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RTFQ and the real world
The other day I had occasion to contact Her Majesty’s Revenue and Customs (HMRC) and I did this via a web chat. My query was simply about seeking an explanation regarding tax relief. I compiled my question starting off with ‘good morning, I’ve had my tax code updated and am a little confused.’ I then went on to explain in a few short words where the confusion lay.
The response back was quite familiar, it would be to those that use web chat and quite expected, ‘Thank you for your patience, the next available advisor will be with you shortly. You are 7 in the queue’. Little was I to know at this stage, that my patience was about to be severely tested, not by the waiting time but by the advisor who, to avoid any embarrassment to the real person, we will simply call ‘Jo’. After eight minutes of waiting (not a particularly long time) I was through to Jo and greeted with a request for my details for security.
Once supplied, I was told that Jo would be looking at my record. Jo then responded by telling me that the adjustment in my tax code was due to an underpayment from the 18/19 tax year, explained how much it was and the fact it would be collected through the tax code. Now I should point out, this was not the question I was asking, RTFQ, I wanted to know about an aspect of tax relief and just to add to the confusion, the HMRC website tells me I do not owe any tax from the 18/19 year. The latter makes sense to me because I paid off the amount owed in 19/20. A little agitated I responded with my question again trying to make it a little clearer, as if it wasn’t clear enough. I added to this by asking if my assumptions were perhaps incorrect and if so could Jo tell me when the rules had changed. The response was ‘one moment’. Four minutes later I asked, ‘are you still there?’, the terse response was, ‘yeah, i (sic) am looking through the guidance for you’. This does not bode well!
Trying to be helpful, I responded by explaining the tax relief I received last year, and the fact that I ought to receive it this year, unless of course the rules have changed the response, ‘one moment please’. To be followed by ‘the 480 is from 480.00/40% = 1200 so its at 40%’. Now I’m no Trigger (see Only Fools and Horses) but this mathematical genius has me somewhat perplexed, so I pushed a little further to see if I could get an explanation of this. I ended up with ‘480.00/40% =1200 which is 40% of the 480’.
My patience wearing a little thin now, I asked to speak to a supervisor only to be told there was no supervisor available and ‘They will be telling you the same thing, you can call in to speak to someone else if you want’. So, I can hang up on the web chat, start another and in the lottery of numpties, I will take my chance that I might not get another Jo to answer my query, I think not. To add insult to injury, Jo had just previous to this provided me with an answer that was in fact the basis of my question, we seemed to have gone full circle (RTFQ). In desperation and trying to prevent my blood pressure rising further I tried to draw this to a close by pointing out the problem as I see it, prefixing this with, ‘I’m not trying to be difficult. I just want an explanation as to why …’. I followed this up with, ‘If you cannot answer that, then please just say so’. The response, ‘I have explained to you the best way i (sic) can Stephen’. Now that’s me told! Best not push it further.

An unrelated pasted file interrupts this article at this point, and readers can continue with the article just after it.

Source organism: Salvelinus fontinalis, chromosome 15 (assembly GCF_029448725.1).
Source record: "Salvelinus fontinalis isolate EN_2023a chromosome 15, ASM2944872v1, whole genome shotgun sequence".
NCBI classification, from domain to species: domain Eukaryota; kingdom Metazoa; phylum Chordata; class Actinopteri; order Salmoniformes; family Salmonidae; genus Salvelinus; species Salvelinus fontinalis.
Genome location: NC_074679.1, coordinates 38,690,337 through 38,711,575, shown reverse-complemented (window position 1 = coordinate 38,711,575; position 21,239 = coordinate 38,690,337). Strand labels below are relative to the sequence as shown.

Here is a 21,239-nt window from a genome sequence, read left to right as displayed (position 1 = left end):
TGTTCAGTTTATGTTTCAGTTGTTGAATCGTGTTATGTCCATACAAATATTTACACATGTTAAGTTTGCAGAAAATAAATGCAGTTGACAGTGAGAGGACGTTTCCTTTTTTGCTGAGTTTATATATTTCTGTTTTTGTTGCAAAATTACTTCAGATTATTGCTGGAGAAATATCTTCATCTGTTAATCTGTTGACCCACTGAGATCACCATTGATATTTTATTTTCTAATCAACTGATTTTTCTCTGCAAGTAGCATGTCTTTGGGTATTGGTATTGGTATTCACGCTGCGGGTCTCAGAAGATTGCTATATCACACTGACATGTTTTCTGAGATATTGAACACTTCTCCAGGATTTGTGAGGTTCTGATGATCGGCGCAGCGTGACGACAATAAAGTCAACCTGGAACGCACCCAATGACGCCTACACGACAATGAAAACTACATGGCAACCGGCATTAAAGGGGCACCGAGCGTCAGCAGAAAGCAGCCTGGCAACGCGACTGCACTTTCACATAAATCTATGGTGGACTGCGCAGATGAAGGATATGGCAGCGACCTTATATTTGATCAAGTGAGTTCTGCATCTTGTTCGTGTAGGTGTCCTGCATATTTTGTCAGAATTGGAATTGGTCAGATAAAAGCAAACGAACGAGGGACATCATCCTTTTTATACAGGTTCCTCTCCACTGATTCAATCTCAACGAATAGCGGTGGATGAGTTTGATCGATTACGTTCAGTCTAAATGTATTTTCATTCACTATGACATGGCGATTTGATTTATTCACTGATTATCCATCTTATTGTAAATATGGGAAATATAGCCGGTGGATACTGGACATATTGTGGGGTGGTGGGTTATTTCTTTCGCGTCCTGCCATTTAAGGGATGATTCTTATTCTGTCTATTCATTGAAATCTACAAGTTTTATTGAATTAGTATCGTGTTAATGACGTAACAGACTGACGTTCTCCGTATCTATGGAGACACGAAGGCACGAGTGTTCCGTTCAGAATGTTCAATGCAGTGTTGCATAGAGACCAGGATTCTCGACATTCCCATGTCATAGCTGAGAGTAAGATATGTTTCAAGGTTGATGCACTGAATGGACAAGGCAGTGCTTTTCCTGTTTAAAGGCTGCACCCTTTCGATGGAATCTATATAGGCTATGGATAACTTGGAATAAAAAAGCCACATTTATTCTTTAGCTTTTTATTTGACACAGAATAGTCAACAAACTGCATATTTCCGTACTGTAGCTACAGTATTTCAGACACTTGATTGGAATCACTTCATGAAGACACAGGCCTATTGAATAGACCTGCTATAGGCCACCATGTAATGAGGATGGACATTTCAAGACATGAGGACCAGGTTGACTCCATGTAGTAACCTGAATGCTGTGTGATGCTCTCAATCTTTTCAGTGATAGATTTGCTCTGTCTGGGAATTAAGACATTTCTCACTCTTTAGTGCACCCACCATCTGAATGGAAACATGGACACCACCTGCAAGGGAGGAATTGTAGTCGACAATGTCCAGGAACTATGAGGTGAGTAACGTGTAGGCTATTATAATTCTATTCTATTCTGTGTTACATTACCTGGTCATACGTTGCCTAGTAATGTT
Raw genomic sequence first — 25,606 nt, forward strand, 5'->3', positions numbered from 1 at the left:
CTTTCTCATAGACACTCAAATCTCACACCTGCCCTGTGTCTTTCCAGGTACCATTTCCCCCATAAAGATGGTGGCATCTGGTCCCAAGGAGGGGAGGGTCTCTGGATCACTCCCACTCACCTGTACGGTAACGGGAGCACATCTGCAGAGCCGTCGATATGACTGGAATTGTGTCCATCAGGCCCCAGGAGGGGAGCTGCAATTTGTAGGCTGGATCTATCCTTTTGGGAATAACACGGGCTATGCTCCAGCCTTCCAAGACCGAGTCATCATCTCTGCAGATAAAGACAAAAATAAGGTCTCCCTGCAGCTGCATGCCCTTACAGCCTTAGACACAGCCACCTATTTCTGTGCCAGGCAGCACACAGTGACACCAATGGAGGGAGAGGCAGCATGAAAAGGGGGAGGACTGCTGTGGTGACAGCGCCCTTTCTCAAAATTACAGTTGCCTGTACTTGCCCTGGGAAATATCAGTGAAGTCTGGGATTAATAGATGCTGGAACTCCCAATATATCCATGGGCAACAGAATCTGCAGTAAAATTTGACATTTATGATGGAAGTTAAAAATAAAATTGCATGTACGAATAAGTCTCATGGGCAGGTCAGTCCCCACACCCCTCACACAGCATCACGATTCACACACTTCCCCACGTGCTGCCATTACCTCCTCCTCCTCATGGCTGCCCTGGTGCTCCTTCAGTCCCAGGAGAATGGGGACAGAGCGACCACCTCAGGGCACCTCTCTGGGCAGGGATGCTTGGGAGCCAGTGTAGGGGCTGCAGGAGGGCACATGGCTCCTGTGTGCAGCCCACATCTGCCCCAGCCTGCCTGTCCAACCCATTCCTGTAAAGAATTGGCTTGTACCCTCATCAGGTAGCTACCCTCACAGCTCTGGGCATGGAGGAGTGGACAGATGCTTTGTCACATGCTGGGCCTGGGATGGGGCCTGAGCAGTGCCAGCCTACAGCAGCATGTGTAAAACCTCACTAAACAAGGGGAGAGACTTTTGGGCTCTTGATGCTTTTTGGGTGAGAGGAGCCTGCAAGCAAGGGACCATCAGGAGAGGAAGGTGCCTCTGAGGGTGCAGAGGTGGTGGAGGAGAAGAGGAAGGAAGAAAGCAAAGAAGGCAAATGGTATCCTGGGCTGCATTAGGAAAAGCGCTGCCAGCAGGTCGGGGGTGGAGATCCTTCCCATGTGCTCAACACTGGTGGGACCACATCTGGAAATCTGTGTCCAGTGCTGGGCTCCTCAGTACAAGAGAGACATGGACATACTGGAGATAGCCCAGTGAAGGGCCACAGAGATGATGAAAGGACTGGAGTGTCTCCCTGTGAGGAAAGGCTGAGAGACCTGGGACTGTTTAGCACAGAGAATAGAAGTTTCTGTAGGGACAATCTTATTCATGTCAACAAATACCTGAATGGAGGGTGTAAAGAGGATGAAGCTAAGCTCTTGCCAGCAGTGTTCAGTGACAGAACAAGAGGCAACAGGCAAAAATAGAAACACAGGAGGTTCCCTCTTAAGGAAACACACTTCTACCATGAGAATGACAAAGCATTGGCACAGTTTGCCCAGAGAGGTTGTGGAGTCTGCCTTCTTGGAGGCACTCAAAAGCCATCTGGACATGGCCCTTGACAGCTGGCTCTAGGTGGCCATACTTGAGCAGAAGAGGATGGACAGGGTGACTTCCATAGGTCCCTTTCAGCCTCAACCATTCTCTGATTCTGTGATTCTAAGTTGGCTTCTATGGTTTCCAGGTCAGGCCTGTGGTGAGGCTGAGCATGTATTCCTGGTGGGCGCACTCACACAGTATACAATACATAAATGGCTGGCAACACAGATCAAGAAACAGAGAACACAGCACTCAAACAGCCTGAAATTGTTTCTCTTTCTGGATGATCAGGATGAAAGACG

I recall first hearing the term RTFQ when I was about to sit a promotion exam. RTFQ the invigilator shouted, before gazing upon my quizzical expression, ‘read the f*** question’ he explained. I frequently remind my students of this mantra before they sit exams, it is one that serves us well, not just at university when sitting exams or completing assignments, but in life. Although I’m not sure that RTFQ is something that Jo needs to prioritise whilst tripping through the wonderment of mathematical equations.
Or maybe, just maybe, it is a new tactic by HMRC to limit enquiries. I certainly won’t be calling back in a hurry.
Within Grey Walls
“Waking up to gray walls and black bars…in the silence of ones own thoughts, leaves one to a feeling of somberness…as those around begin to stir and began their individual day, hope creeps into ones mind….as the discussions regarding legal strategies began, hope then becomes more than just a shadow…as guys began to discuss their potential future beyond prison and being locked in a cell for days at a time, hope becomes more than just a fleeting moment! Silence can sometimes be ones own enemy on death row:-…So I condition myself to discover the “why” I fight through the fits of depression and despair, instead of focusing on the “how’s”….because pursuit of the “why’s” bring about methods of finding a solution….encouragement to remain hopeful!”
Everyone has the right to life, liberty and security of person (1).
Without the right to life, we cannot enjoy the freedoms set forth in the Universal Declaration of Human Rights.
However, what if one’s life was imprisoned and waiting to be ended for crime? In addition, what if a person was to be put to death for associating with a particular demographic?